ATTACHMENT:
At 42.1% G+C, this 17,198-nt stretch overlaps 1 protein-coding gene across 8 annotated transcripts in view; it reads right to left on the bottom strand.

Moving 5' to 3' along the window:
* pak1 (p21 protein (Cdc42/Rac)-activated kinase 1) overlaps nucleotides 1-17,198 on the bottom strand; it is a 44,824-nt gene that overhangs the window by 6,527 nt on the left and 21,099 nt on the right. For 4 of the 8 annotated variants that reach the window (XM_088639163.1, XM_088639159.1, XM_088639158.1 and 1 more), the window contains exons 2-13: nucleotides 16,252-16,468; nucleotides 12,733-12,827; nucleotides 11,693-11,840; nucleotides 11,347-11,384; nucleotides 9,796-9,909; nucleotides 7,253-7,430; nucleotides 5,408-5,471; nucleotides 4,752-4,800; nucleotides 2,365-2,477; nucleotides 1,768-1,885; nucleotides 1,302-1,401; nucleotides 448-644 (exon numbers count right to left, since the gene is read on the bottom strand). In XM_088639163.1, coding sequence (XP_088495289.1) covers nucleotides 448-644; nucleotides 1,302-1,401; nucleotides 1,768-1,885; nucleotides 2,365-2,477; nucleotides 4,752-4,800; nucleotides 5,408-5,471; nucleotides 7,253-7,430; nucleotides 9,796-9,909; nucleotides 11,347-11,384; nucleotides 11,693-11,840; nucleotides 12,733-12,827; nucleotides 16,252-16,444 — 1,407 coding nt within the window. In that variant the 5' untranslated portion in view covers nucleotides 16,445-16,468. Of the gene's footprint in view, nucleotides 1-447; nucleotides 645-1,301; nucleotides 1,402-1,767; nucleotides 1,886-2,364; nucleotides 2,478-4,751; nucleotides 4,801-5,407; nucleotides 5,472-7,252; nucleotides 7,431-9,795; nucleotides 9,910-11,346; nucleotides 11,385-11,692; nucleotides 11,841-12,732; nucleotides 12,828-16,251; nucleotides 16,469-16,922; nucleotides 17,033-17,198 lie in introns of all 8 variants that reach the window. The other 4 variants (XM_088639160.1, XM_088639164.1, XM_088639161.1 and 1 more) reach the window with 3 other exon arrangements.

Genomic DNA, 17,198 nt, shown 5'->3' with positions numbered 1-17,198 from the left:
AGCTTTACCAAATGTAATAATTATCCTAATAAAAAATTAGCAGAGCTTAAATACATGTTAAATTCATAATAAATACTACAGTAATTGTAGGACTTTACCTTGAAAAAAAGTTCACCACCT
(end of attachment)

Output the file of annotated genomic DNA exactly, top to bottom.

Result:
At 42.1% G+C, this 17,198-nt stretch overlaps 1 protein-coding gene across 8 annotated transcripts in view; it reads right to left on the bottom strand.

Moving 5' to 3' along the window:
* pak1 (p21 protein (Cdc42/Rac)-activated kinase 1) overlaps nucleotides 1-17,198 on the bottom strand; it is a 44,824-nt gene that overhangs the window by 6,527 nt on the left and 21,099 nt on the right. For 4 of the 8 annotated variants that reach the window (XM_088639163.1, XM_088639159.1, XM_088639158.1 and 1 more), the window contains exons 2-13: nucleotides 16,252-16,468; nucleotides 12,733-12,827; nucleotides 11,693-11,840; nucleotides 11,347-11,384; nucleotides 9,796-9,909; nucleotides 7,253-7,430; nucleotides 5,408-5,471; nucleotides 4,752-4,800; nucleotides 2,365-2,477; nucleotides 1,768-1,885; nucleotides 1,302-1,401; nucleotides 448-644 (exon numbers count right to left, since the gene is read on the bottom strand). In XM_088639163.1, coding sequence (XP_088495289.1) covers nucleotides 448-644; nucleotides 1,302-1,401; nucleotides 1,768-1,885; nucleotides 2,365-2,477; nucleotides 4,752-4,800; nucleotides 5,408-5,471; nucleotides 7,253-7,430; nucleotides 9,796-9,909; nucleotides 11,347-11,384; nucleotides 11,693-11,840; nucleotides 12,733-12,827; nucleotides 16,252-16,444 — 1,407 coding nt within the window. In that variant the 5' untranslated portion in view covers nucleotides 16,445-16,468. Of the gene's footprint in view, nucleotides 1-447; nucleotides 645-1,301; nucleotides 1,402-1,767; nucleotides 1,886-2,364; nucleotides 2,478-4,751; nucleotides 4,801-5,407; nucleotides 5,472-7,252; nucleotides 7,431-9,795; nucleotides 9,910-11,346; nucleotides 11,385-11,692; nucleotides 11,841-12,732; nucleotides 12,828-16,251; nucleotides 16,469-16,922; nucleotides 17,033-17,198 lie in introns of all 8 variants that reach the window. The other 4 variants (XM_088639160.1, XM_088639164.1, XM_088639161.1 and 1 more) reach the window with 3 other exon arrangements.

Genomic DNA, 17,198 nt, shown 5'->3' with positions numbered 1-17,198 from the left:
AGCTTTACCAAATGTAATAATTATCCTAATAAAAAATTAGCAGAGCTTAAATACATGTTAAATTCATAATAAATACTACAGTAATTGTAGGACTTTACCTTGAAAAAAAGTTCACCACCT